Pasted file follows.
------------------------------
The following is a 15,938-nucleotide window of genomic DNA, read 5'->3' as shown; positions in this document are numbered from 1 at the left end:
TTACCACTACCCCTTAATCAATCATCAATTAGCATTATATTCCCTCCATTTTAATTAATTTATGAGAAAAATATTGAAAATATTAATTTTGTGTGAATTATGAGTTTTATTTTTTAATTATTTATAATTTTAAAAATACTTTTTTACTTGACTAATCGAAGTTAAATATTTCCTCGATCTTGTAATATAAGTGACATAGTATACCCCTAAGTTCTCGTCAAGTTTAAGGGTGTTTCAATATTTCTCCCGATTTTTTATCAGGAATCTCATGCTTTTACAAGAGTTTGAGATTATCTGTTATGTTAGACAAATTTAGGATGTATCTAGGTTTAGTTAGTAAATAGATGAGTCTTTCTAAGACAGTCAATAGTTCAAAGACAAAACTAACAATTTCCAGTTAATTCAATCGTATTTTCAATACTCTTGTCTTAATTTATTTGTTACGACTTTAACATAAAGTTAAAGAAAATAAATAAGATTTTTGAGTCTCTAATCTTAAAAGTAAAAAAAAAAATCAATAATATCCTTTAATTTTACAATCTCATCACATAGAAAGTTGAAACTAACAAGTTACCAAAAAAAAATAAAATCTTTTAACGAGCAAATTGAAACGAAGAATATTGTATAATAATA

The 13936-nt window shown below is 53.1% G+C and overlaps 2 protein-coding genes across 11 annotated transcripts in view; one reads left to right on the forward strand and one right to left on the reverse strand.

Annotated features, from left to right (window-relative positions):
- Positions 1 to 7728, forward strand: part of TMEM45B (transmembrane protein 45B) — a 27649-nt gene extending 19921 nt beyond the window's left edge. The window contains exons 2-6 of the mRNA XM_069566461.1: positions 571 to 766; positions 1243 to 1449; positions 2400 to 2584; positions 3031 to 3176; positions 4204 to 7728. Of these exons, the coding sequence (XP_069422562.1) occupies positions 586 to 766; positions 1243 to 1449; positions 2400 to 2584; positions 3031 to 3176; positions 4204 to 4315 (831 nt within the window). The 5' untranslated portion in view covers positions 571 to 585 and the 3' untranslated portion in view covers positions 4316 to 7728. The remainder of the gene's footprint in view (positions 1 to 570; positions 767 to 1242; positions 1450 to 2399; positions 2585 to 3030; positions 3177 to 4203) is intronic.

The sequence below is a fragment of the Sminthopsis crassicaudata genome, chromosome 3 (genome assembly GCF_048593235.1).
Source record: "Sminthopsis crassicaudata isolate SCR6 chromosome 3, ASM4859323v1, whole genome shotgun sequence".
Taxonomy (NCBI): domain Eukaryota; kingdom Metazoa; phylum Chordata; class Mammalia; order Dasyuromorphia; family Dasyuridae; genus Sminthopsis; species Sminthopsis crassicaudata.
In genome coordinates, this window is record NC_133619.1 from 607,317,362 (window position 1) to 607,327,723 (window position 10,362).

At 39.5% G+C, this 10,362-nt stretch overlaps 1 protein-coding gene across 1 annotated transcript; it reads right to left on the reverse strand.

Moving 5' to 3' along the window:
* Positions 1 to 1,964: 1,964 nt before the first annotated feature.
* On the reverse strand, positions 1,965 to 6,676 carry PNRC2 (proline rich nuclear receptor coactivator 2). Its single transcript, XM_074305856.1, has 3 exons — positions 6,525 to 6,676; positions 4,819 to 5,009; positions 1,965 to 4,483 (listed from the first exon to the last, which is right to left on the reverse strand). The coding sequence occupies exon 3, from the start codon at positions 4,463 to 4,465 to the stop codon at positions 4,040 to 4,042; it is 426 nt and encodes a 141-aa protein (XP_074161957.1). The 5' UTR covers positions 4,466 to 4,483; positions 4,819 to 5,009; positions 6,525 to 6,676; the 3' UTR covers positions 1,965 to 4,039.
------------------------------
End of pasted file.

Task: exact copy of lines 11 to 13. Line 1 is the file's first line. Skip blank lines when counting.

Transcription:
Moving 5' to 3' along the window:
* Positions 1 to 1,964: 1,964 nt before the first annotated feature.
* On the reverse strand, positions 1,965 to 6,676 carry PNRC2 (proline rich nuclear receptor coactivator 2). Its single transcript, XM_074305856.1, has 3 exons — positions 6,525 to 6,676; positions 4,819 to 5,009; positions 1,965 to 4,483 (listed from the first exon to the last, which is right to left on the reverse strand). The coding sequence occupies exon 3, from the start codon at positions 4,463 to 4,465 to the stop codon at positions 4,040 to 4,042; it is 426 nt and encodes a 141-aa protein (XP_074161957.1). The 5' UTR covers positions 4,466 to 4,483; positions 4,819 to 5,009; positions 6,525 to 6,676; the 3' UTR covers positions 1,965 to 4,039.